The Democratic Socialists of America have expanded its ranks by an estimated 10,000 members since March — and organizers say that the growth is likely a result of the coronavirus pandemic.
A DSA spokesperson told The Atlantic that the group, whose membership now totals about 66,000 nationwide, hasn't had a surge like this since the election of Rep. Alexandria Ocasio-Cortez (D-N.Y.) in 2018.
What's driving the uptick?
"The present moment seems especially ripe for socialist outrage," the outlet suggested, making mention of anti-lockdown demonstrations around the country and governors reopening businesses ahead of health officials' recommendations.
For some, it appears, these are examples of too much liberty.
Others point to an alleged failure of the market system: "People are really starting to just look around and say, 'man, capitalism isn't working,'" the co-chair of the Detroit DSA chapter told The Atlantic. "If the markets can't even produce hand sanitizer or toilet paper or masks during a plague — what good is this system?"
Still others are joining the socialist cause simply in protest of the pandemic response.
"Anyone who lives with a little precarity in their life ... could see that the overall response to the pandemic was completely insufficient," the Twin Cities DSA director said. "We seized on that moment."
Then, check out this revealing paragraph from the article:
Right now, the DSA is emphasizing recruitment, framing their efforts as giving struggling workers "a way to fight back," the DSA Denver labor chair, Mariah Wood, told me. Her chapter ... has organized more than 200 laid-off service workers as part of a citywide campaign to urge Governor Jared Polis to cancel rent and mortgage payments. The chapter teamed up with other local groups, including the Denver Classroom Teachers Association and several trade unions, to urge the Denver City Council to help lobby the state government, which it did.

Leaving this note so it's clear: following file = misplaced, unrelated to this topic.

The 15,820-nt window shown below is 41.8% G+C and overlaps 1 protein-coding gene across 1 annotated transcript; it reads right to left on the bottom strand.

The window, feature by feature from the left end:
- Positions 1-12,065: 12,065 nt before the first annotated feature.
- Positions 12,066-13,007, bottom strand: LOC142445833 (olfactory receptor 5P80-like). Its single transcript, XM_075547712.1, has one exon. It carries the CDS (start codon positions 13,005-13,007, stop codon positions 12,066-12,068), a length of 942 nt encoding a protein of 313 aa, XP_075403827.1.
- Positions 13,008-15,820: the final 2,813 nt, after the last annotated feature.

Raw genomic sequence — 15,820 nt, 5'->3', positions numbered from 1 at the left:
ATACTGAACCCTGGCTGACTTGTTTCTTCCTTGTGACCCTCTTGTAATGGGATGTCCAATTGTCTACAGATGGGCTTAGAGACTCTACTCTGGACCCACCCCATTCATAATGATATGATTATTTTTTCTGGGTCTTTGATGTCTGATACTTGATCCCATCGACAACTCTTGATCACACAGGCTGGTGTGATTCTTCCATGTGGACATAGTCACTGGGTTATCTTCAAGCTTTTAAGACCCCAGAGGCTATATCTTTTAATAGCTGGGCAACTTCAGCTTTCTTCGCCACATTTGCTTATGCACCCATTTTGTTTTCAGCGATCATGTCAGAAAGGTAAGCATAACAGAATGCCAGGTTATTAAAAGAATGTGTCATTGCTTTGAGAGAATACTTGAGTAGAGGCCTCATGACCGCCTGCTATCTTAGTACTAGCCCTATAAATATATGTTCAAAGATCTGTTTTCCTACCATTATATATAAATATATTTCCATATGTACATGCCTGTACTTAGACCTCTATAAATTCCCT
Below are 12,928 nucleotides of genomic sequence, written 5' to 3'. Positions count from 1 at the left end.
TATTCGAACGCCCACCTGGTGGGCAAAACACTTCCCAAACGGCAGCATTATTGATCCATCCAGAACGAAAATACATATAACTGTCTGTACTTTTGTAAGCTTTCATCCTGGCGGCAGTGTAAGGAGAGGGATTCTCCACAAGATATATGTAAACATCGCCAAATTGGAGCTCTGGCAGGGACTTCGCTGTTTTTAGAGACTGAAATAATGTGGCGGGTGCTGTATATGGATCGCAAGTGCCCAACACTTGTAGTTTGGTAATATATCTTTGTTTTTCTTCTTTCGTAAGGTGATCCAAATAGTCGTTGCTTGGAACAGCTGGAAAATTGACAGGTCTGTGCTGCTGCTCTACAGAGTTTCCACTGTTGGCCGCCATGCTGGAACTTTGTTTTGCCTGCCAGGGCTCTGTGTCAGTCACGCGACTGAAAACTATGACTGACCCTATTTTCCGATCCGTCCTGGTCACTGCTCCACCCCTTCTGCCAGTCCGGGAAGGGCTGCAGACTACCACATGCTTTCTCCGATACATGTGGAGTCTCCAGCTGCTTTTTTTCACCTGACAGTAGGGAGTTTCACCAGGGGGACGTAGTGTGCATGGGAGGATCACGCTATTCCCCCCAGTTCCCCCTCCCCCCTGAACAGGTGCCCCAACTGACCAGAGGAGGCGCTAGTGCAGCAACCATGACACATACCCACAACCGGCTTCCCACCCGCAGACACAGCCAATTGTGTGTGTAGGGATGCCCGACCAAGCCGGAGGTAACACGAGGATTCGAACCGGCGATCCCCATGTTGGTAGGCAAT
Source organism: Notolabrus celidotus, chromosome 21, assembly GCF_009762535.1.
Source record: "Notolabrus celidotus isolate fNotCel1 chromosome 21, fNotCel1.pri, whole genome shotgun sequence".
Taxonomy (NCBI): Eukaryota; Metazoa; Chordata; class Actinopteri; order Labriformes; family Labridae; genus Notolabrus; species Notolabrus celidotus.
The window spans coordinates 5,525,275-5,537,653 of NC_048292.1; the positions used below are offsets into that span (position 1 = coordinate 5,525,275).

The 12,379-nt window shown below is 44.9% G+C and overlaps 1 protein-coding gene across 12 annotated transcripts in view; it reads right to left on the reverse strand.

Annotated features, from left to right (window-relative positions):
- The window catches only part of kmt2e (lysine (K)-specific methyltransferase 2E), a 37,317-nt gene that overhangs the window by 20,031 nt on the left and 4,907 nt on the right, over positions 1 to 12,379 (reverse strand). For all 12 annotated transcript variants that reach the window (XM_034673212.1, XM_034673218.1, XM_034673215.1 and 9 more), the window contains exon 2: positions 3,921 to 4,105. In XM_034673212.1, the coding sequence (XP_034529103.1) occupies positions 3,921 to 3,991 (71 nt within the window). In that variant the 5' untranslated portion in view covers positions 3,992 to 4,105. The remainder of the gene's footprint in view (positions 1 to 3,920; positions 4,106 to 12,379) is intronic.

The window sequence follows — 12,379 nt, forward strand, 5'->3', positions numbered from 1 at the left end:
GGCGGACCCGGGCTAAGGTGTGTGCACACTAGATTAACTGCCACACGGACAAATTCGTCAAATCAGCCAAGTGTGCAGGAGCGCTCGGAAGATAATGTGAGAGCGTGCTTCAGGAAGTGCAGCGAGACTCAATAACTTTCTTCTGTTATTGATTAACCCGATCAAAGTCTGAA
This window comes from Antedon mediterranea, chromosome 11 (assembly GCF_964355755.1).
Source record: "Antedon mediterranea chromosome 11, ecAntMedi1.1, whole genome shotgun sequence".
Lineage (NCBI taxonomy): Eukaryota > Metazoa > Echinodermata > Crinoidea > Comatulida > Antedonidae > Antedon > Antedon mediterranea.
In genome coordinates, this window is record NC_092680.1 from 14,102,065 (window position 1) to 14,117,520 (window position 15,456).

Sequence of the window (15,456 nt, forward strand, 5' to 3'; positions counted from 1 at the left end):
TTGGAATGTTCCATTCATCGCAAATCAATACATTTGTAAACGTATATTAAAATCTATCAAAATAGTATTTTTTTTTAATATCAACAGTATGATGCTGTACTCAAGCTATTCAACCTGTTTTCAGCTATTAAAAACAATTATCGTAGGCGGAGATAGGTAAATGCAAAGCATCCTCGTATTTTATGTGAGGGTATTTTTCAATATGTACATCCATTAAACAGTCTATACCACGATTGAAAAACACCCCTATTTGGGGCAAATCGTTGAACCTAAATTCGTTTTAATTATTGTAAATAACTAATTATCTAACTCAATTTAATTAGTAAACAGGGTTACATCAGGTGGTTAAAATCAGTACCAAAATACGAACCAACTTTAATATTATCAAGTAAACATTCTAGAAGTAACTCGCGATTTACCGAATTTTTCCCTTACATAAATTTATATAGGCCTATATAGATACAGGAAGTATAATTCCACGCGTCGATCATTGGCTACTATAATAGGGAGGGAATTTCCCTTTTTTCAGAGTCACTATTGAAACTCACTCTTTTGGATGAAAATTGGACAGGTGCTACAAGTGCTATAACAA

"[These days], people are enthusiastically working with the DSA," Wood said. "It's a good time to be a socialist."
One glaring problem
The uptick in socialist registrations appears to be driven by displeasure with the government's response to the pandemic, but socialism's answer to the problem is inevitably more government involvement.
Take for example, DSA Denver's initiative to cancel rent and mortgage payments.
The most natural solution to the problem would be to reopen businesses so that people can afford rent and mortgage payments, since the problem was caused by government shutting down the economy in the first place. Instead, the DSA fought to expand government power, calling on officials to cancel the rent and mortgage payments — which, don't forget, really just means that money from some taxpayers will go toward covering the living expenses of others.
Nevertheless, the Atlantic report noted that the "surge in membership isn't likely to seriously affect the politics of the broader Democratic Party" since the DSA is still comparatively small. The group's 66,000 members pales in comparison to even the Libertarian Party in America, which boasts 600,000 registered members.
Yet, it's worth noting that even though only 10,000 formally registered as socialists, the number of people embracing socialism as a result of the pandemic is likely much larger than that.